Injuries happen — as a runner, it’s almost inevitable that, at some point, you’ll be dealing with some kind of sprain, strain or even illness that grinds training to a halt. Whether it’s for a week or for a full season, being stuck on the couch instead of outside doing sprints can feel frustrating, but as pro racers Sarah Cotton and Kaci Lickteig can tell you, a few days or weeks of downtime still beats running through the pain and potentially making things a lot worse in the process. Here, the two top ultrarunners share their best advice for recovering like a boss, even when it’s tempting to get back on the trail too soon.
Lickteig’s injury came on slowly: First, it was a typical runner’s knee type of pain, and she kept training. Then, her knees swelled up to ‘grapefruit size.’ She kept running, until finally, a fractured pelvis, likely brought on by the pressure she put on her hips to cope with her knees, stopped her in her tracks. An injury that may have been dealt with by taking a week off caused her to take almost nine months away from running as she recovered.
Cotton’s injury was similar in that she knew it was coming but ignored the warning signs. “I have a nerve issue coming from the left side of my back that tends to flare up when I run a lot and don’t do enough strength and mobility to keep my body functioning correctly,” she says. It flared up after being ignored, and took her out of competition for the entire 2018 summer season.
IT’S OK TO NOT BE OK
Even as a physical therapist with plenty of experience shepherding others through injury recovery, Lickteig still struggled to convince herself it was OK to stop running for a while. But she knows that if she had listened to her body earlier and heard what it was telling her, she might have stopped running sooner and avoided fracturing her pelvis. “If you’re regularly feeling the same little niggle of pain, stop and address it while it’s still a niggle,” she urges. “You’ll save yourself a lot of pain, and a couple of days away from running won’t set you back as much as you’d think.”
LISTEN TO THE EXPERTS
Lickteig says she had to find another physical therapist to work with, rather than relying on her own expertise, and when she found the one she liked, she actually listened. That’s easier said than done: PT exercises can feel boring, monotonous and honestly, not quick-working enough but be patient. Your physical therapist knows how to treat your injury better than you — the runner dying to hit the trails — do.
DON’T DROP EVERYTHING
Being benched from running doesn’t mean you’re supposed to sit on the couch and binge-watch Netflix. In almost every runner injury, there may be a few days of true down-time where any exercise is banned, but check with your doctor or PT for a list of cross-training activities you can do. Often, swimming or cycling are allowed after the injury starts to heal.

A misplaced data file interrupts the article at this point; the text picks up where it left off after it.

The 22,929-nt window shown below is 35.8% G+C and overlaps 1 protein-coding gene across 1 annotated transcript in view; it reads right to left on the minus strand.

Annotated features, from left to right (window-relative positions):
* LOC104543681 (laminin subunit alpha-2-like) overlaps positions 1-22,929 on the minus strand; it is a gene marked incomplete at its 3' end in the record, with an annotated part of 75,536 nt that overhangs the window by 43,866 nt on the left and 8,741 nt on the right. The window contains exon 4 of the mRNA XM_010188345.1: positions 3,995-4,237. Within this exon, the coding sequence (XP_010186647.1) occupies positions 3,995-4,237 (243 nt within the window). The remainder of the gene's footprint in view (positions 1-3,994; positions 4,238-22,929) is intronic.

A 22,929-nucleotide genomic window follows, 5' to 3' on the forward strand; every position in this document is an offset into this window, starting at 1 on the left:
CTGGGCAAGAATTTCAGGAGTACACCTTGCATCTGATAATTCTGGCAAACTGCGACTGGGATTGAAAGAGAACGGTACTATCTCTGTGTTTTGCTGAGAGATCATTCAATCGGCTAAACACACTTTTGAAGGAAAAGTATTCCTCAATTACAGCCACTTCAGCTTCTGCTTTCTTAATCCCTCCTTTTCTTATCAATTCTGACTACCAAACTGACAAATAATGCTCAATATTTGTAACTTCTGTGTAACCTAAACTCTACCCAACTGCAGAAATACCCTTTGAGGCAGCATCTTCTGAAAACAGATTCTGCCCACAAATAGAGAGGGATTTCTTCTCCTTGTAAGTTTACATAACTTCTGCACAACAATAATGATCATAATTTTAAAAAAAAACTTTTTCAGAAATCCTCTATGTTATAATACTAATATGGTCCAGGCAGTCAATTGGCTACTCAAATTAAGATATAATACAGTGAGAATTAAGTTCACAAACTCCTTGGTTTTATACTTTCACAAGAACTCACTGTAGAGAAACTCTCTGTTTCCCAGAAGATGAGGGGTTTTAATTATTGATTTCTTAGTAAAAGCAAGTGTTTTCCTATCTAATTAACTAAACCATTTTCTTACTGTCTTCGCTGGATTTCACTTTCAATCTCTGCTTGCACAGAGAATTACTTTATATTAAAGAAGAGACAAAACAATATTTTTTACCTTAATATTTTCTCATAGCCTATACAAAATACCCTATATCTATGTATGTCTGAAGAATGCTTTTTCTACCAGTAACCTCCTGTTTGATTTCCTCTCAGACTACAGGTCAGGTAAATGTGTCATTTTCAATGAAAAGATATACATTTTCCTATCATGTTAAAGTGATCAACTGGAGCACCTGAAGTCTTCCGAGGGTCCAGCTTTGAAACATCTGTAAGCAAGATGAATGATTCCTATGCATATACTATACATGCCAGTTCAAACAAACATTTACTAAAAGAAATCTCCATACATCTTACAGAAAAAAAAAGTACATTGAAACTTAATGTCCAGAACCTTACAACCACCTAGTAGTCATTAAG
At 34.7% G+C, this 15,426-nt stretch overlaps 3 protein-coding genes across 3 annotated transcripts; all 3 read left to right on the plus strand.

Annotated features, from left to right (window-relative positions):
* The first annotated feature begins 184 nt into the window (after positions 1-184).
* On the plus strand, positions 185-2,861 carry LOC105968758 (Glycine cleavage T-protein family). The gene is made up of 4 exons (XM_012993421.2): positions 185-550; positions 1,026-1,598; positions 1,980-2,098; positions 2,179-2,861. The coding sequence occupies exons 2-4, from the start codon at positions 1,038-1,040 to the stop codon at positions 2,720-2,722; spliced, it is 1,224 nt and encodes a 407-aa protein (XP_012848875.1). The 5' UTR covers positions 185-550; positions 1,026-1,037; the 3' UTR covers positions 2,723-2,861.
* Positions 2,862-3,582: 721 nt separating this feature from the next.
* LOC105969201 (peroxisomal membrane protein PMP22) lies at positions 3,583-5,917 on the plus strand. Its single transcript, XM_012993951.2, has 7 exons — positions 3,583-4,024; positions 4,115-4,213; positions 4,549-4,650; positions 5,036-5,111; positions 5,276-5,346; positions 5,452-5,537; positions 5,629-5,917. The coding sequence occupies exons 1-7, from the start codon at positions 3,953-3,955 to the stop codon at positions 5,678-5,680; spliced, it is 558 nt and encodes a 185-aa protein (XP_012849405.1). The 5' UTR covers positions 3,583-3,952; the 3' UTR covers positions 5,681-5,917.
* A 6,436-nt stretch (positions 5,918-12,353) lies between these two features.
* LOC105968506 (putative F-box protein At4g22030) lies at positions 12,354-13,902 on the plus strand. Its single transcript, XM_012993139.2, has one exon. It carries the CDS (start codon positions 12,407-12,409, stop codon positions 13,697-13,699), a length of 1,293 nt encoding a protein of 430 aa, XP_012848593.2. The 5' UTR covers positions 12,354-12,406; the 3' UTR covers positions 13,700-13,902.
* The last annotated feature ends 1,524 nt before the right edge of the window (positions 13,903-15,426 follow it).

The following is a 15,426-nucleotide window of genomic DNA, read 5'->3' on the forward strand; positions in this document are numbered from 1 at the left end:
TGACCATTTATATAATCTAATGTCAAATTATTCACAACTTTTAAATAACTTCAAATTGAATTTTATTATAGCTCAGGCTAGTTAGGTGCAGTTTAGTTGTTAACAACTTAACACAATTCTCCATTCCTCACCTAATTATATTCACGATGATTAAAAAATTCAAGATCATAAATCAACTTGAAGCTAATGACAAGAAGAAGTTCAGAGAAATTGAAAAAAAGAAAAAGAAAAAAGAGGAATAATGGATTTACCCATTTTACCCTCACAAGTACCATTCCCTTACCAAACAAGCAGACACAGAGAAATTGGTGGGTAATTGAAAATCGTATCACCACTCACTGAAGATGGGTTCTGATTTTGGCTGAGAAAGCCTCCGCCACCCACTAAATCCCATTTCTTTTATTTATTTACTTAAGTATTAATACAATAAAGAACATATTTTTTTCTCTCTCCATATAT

“Injuries are always tough physically, because we’re so used to pushing our bodies to the nth degree through running, and when that’s stripped away, you can feel really lost — and kind of like you’re floundering,” says Cotton. “When I can’t run, I like to at least feel like I’m nourishing my body in some way physically, and working toward full health when possible. I like to do a lot of cycling, yoga and strength training when I can’t run.”
BUILD OTHER STRENGTH
Speaking of strength-training, while you may not be able to squat when recovering from an ankle sprain or an ACL tear, you can still build strength elsewhere. Lickteig also says she used her lower-body down-time to boost her upper body and core strength in the gym, which allowed her to still feel like she was making gains, and the core strength helped her come back stronger than ever. A personal trainer should be able to work with you to focus on the places you can strengthen in a safe way.
FIND A DISTRACTION
“I’ve had a long history of injuries, and I’ve essentially just learned that, while it means a lot to me, running isn’t everything,” says Cotton.
“Aside from doing everything one can to treat their body well and heal when necessary, there is really nothing in anybody’s power to ‘fix’ these things. I figure, if I can’t change something, there’s no use in stressing about it. Luckily, I’ve got a lot of other interests, so I can distract myself pretty easily. I’ve learned that it’s really important for me to find purpose outside of running.” For some, that may mean finding a new hobby — Cotton is a photographer, so she shifts her focus to that while healing. “There is so much beauty to life outside of running, and it’s important to explore your interests, capabilities and passions outside of one narrow thing,” she adds.
LEARN FROM YOUR INJURIES
Use an injury as a learning experience: Both Cotton and Lickteig say they now understand the importance of mobility and proper stretching and recovery as runners. Once you’ve come back from an injury, don’t stop practicing those good habits. Stick to the foam rolling, core strengthening, resting and recovering properly, and you’ll have a much better chance of avoiding future injuries.